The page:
Tuesday, May 25, 2010

As Seen on the Golf Channel: AimPoint Putting School @ Haggin Oaks

Please take a look at the flyer below in case you are interested in improving your green reading skills and lowering your scores dramatically...

Sunday, May 23, 2010

Getting 'Hip' Can Help Your Game

This is an interesting article that I found online and one that I agree may help many of you increase your ability to turn and make a more "rounded" swing shape, turning your left to right shots into right to left shots...

We've all read articles and heard TV commentary about restricting your hip turn on the backswing to develop more coil and increase you X-Factor (the differential in degrees of rotation between shoulder rotation and hip rotation). That's all well and good if you are in good "golf" shape with a lot of flexibility and stability. But for many of my students a simple increase in backswing hip rotation increases their clubhead speed and turns their over-the-top fade into a draw. Let me explain why.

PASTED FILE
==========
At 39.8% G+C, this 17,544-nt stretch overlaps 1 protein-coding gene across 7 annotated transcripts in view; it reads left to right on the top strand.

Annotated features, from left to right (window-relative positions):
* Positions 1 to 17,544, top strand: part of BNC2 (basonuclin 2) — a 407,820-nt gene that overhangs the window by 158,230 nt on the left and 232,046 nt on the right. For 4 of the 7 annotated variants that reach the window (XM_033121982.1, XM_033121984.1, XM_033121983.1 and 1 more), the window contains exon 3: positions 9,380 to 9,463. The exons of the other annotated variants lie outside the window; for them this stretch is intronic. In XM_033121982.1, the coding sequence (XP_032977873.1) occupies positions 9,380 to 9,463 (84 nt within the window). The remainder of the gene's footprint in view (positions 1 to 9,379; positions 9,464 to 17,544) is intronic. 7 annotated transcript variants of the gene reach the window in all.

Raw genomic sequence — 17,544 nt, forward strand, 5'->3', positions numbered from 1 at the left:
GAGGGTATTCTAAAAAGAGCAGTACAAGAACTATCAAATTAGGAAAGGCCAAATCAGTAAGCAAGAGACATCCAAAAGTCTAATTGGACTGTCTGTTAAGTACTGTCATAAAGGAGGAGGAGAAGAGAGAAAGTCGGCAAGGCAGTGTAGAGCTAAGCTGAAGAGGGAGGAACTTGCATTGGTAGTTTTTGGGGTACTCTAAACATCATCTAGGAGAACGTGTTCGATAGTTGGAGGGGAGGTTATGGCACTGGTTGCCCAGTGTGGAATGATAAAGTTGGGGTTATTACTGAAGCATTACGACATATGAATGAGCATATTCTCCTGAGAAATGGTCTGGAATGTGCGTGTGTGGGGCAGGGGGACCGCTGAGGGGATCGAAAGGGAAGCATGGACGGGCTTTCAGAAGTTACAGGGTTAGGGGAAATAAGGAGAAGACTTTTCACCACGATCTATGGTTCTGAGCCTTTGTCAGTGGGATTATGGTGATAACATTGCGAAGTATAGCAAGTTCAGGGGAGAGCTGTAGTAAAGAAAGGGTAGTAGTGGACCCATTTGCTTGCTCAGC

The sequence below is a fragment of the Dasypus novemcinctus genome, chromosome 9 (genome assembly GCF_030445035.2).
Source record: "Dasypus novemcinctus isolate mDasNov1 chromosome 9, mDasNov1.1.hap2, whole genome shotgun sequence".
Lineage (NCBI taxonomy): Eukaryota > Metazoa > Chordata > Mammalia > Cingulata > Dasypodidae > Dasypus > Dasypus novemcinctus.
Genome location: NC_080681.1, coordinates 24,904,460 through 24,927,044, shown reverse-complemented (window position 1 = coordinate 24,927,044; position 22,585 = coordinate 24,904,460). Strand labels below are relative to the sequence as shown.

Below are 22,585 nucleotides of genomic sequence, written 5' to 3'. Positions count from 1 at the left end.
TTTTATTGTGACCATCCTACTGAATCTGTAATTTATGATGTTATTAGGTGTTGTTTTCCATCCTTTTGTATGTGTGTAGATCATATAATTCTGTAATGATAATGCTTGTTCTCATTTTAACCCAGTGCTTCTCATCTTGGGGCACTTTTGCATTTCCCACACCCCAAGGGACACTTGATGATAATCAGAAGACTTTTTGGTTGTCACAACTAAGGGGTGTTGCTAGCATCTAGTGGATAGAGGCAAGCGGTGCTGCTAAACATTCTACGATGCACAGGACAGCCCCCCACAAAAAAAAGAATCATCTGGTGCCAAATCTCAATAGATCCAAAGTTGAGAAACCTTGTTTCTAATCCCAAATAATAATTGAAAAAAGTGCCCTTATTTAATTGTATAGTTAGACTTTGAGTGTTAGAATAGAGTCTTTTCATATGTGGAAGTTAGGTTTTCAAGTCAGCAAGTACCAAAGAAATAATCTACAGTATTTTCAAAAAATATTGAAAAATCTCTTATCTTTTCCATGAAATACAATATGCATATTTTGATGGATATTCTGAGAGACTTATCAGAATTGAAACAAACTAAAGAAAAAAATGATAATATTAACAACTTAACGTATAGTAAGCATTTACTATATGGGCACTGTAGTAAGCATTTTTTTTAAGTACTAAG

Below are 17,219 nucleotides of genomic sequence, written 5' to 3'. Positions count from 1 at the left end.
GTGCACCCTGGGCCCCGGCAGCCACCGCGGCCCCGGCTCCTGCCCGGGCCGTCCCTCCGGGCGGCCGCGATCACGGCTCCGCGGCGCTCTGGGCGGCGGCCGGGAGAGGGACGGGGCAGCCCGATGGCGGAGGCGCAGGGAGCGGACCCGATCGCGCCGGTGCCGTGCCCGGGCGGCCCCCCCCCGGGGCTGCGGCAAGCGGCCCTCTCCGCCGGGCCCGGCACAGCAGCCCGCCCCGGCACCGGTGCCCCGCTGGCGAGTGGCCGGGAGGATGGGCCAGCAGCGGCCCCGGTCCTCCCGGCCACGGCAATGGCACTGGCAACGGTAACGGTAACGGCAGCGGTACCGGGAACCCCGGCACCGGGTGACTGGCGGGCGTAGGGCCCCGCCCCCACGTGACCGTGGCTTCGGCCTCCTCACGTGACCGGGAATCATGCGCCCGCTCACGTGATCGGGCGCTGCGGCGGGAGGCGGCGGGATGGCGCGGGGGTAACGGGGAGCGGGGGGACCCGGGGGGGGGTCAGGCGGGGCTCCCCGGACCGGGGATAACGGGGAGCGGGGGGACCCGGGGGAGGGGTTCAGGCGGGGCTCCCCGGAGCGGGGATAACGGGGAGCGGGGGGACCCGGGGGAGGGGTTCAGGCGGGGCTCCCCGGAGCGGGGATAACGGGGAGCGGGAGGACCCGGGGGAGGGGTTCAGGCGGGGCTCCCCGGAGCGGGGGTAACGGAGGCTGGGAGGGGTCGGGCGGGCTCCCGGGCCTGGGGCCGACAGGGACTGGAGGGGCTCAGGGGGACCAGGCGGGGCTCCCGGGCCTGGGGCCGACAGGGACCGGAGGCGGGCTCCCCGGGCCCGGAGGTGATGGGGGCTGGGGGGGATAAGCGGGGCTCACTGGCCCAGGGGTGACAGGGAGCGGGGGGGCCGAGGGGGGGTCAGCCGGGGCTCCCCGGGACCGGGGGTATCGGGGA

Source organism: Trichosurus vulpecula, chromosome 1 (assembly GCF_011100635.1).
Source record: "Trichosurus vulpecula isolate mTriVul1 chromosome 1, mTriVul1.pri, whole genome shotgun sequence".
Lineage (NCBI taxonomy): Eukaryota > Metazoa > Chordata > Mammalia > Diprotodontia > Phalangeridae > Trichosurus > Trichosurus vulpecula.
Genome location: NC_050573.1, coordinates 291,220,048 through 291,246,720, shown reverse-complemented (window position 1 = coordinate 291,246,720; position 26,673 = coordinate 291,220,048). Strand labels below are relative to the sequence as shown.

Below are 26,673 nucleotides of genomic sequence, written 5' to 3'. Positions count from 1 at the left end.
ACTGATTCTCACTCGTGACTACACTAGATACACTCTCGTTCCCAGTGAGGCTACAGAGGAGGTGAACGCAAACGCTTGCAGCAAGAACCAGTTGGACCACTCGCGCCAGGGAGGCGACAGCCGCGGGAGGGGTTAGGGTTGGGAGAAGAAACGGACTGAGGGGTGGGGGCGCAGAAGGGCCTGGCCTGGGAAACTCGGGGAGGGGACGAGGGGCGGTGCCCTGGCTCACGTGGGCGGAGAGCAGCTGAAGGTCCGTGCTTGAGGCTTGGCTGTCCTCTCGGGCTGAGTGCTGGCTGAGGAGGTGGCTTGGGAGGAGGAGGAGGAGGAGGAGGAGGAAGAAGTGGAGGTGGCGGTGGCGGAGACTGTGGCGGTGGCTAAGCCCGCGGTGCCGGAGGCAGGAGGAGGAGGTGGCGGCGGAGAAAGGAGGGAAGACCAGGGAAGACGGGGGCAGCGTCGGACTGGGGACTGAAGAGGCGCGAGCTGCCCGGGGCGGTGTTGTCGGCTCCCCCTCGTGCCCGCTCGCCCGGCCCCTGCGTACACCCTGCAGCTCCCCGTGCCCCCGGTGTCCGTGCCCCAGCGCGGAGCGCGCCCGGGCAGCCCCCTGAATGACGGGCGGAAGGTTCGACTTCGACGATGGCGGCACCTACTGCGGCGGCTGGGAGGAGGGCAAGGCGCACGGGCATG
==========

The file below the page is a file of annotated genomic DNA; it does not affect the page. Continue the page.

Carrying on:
First off, we all need to have as large of an X-Factor as we can to achieve maximum clubhead speed. But there is one aspect that is often overlooked. In Jim McLean's original writings in the early 90's he mentioned that the player with the largest X-Factor on the PGA Tour was John Daly. By no small coincidence he was the longest driver on tour at the time. Here's the catch, Daly also had the most hip rotation of the players measured. What we find is that roughly for every degree of hip rotation you get two degrees of shoulder turn. So when we say the model backswing normally has around 90 degrees of shoulder rotation and 45 degrees of hip rotation we see this 2-1 ratio develops an X-Factor of 45. If the hip rotation is increased to 46 degrees that should lead to a shoulder rotation of 92 degrees and an X-Factor of 46.